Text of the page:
[The 90’s raw: Eddie Tape #106 – Democratic camp]

Eddie Tape #106. Democratic camp. Becker at the 1992 Democratic National Convention, various interviews. Footage within a Clinton/Gore campaign strategy meeting.

00:00Copy video clip URL At the 1992 Democratic National Convention. Crowds of people at Madison Square Garden in New York City, setting up, testing sound levels. Kids and adults setting up to rehearse singing in chorus. A man is directing them, preparing them for a rehearsal. Various production crews setting up for the convention.

02:30Copy video clip URL Kids clap as New York City Mayor David Dinkins approaches and shakes hands. The kids sing Solidarity Forever.

04:30Copy video clip URL A woman introduces Ed Cleary, President of the AFL-CIO of New York State, to the kids and adults of the chorus. He talks friendly with everyone.

06:15Copy video clip URL Interview with Cleary who thinks this convention will mean a lot for labor unions. He adds that we shouldn’t have this kind of unemployment, with possibly 10 million people unemployed or underemployed. Bush tried and failed and now we need someone else.

08:35Copy video clip URL When asked about the impact of businesses splitting their money between Democrats and Republicans, Cleary says it’s a smart move for a business person to cover all his bets. When asked if money comes with strings, Cleary says everyone expects there are strings attached. He says more people recognize now the importance of a labor movement because they’ve witnessed what strong labor movements in Germany and France that people accept as a way of life. The U.S. only has 16 percent of its citizens in labor unions, while Germany has about 60 percent of its citizens in participating.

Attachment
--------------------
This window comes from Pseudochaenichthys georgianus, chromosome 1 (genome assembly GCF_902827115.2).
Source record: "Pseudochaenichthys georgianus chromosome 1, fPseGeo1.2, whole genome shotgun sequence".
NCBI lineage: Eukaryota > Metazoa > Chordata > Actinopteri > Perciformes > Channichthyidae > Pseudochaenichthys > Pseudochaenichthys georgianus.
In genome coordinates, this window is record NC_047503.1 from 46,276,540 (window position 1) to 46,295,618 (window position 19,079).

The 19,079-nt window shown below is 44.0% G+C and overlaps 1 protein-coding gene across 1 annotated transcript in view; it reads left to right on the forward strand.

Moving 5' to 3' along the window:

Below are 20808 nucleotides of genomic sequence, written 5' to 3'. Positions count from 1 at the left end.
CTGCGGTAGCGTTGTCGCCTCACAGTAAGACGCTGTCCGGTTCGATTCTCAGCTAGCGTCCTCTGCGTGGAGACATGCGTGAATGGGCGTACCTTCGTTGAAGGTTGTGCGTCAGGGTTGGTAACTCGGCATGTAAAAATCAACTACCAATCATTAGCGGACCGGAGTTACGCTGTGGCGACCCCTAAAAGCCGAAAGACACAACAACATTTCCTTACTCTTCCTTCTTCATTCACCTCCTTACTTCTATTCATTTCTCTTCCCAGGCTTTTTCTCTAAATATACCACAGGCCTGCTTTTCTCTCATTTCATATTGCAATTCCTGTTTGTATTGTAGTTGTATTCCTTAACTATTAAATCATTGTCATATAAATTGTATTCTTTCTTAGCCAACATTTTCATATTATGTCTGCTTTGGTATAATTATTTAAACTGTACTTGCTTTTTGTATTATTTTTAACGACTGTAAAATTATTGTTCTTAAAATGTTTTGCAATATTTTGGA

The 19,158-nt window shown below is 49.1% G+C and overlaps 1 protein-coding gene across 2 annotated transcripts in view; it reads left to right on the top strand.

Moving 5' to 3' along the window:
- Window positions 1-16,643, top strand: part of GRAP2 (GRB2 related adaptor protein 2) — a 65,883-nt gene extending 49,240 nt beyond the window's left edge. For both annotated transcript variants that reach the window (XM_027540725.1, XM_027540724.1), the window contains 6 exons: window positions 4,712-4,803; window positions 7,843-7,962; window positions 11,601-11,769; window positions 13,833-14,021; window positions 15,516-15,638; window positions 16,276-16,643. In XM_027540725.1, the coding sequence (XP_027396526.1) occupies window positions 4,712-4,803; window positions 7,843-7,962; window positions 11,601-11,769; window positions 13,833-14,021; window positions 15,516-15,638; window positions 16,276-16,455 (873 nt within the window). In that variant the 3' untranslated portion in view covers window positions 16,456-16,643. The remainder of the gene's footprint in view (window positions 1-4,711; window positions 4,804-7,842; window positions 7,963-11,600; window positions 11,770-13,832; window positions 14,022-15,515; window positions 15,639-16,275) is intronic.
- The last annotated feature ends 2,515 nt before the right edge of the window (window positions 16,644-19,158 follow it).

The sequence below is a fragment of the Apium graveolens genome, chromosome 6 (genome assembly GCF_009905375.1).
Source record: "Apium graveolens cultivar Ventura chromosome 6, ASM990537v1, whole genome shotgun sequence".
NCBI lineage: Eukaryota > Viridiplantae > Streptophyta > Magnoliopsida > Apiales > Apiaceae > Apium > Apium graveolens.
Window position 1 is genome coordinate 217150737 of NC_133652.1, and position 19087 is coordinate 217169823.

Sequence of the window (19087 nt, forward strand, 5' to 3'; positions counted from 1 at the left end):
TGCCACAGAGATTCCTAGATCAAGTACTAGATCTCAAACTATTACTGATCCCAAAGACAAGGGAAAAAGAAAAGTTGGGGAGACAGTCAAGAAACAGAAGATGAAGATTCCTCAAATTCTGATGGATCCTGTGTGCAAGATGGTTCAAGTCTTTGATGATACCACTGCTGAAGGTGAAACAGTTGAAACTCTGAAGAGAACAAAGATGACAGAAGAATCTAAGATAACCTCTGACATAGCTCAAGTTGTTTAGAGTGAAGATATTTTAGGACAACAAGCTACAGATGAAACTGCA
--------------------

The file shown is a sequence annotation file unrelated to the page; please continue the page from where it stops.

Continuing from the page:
11:07Copy video clip URL Interview with kids in the chorus. They say they’re going to sing. They note they are from all over the world. One kids says Janet McCray from NBC wanted to bring kids here to sing. He says they’re going to sing America the Beautiful and Battle Hymn of the Republic.

12:30Copy video clip URL Interview with another of the kids, Cynthia, who says she’s here to sing. Another kid says this is the Democratic Convention but doesn’t know what the importance of it is. Another kid says it’s where all the people from the Democrats speak because they want votes. They want to be President. Another kid adds the candidates say they’re going to change stuff. Another kid adds that she’d like the candidates to make a better world and keep it clean. The kids think the main problems in society are drugs, racism, and homelessness.

15:20Copy video clip URL The production team testing audio levels during rehearsal of America the Beautiful.

16:55Copy video clip URL More interviews with kids. When asked what the President can do about America’s problems, they suggest he can stop pollution by shutting down factories and send people to jail when they do bad things. Another adds that some factories you can’t shut down because it’s based on power. Another says the President could make more speeches and notes that he’s been talking mostly about taxes. There’s a lot more to America besides taxes. He’s been saying, “Read my lips. No new taxes.”

20:05Copy video clip URL New York City Mayor Dinkins addresses a crowd outside and says that diversity of the Democratic party is its strength. He says some of our ancestors came on ships from Europe, some in slave ships, and some were already here to greet those ships. Regardless of what ship your ancestors were on, or if your ancestors were here to greet those ships, “we’re all in the same boat now.”

21:10Copy video clip URL The videographer, Eddie Becker, going through the crowd to the mayor. The mayor talks with journalists as he walks. He says he won’t run for Presidency. He wants to stay Mayor of New York City.

23:06Copy video clip URL Interview with Joe Brunning, a Pro-Choice Delegate from Minnesota, who says he loves Mayor Dinkins. He’s addressed race problems and other urban problems. He’s helped clean up New York City. In Minneapolis, two of the big problems are AIDS and homelessness. He thinks Perot will lose steam and Clinton will win the day. He doesn’t see that Bush will be re-elected.

24:08Copy video clip URL Exterior at night. Paul Simon performs on stage

24:25Copy video clip URL An adult group of double Dutch jumpers, called Hardcore Jumpers, dances outside to an energetic crowd. They bring up some audience members to participate and then perform masterfully.